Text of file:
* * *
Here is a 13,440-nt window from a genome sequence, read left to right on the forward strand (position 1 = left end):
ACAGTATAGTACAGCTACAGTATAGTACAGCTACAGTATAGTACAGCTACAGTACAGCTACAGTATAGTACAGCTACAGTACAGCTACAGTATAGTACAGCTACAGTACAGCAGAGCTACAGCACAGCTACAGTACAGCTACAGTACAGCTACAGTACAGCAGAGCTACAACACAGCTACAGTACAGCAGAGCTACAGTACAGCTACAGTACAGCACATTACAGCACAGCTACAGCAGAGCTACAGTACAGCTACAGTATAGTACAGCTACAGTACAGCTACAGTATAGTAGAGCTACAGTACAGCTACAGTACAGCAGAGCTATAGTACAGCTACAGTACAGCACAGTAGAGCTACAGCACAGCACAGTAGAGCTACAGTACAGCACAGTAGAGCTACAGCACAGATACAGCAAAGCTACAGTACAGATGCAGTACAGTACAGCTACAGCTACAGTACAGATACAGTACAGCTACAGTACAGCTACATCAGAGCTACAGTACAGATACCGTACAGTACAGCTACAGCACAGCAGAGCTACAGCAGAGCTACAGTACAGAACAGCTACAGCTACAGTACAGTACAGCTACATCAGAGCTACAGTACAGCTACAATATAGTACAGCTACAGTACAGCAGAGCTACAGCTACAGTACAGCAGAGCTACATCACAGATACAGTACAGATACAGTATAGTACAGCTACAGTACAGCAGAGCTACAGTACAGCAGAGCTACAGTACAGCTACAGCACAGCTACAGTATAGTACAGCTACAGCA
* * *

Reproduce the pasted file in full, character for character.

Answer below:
Here is a 13,440-nt window from a genome sequence, read left to right on the forward strand (position 1 = left end):
ACAGTATAGTACAGCTACAGTATAGTACAGCTACAGTATAGTACAGCTACAGTACAGCTACAGTATAGTACAGCTACAGTACAGCTACAGTATAGTACAGCTACAGTACAGCAGAGCTACAGCACAGCTACAGTACAGCTACAGTACAGCTACAGTACAGCAGAGCTACAACACAGCTACAGTACAGCAGAGCTACAGTACAGCTACAGTACAGCACATTACAGCACAGCTACAGCAGAGCTACAGTACAGCTACAGTATAGTACAGCTACAGTACAGCTACAGTATAGTAGAGCTACAGTACAGCTACAGTACAGCAGAGCTATAGTACAGCTACAGTACAGCACAGTAGAGCTACAGCACAGCACAGTAGAGCTACAGTACAGCACAGTAGAGCTACAGCACAGATACAGCAAAGCTACAGTACAGATGCAGTACAGTACAGCTACAGCTACAGTACAGATACAGTACAGCTACAGTACAGCTACATCAGAGCTACAGTACAGATACCGTACAGTACAGCTACAGCACAGCAGAGCTACAGCAGAGCTACAGTACAGAACAGCTACAGCTACAGTACAGTACAGCTACATCAGAGCTACAGTACAGCTACAATATAGTACAGCTACAGTACAGCAGAGCTACAGCTACAGTACAGCAGAGCTACATCACAGATACAGTACAGATACAGTATAGTACAGCTACAGTACAGCAGAGCTACAGTACAGCAGAGCTACAGTACAGCTACAGCACAGCTACAGTATAGTACAGCTACAGCA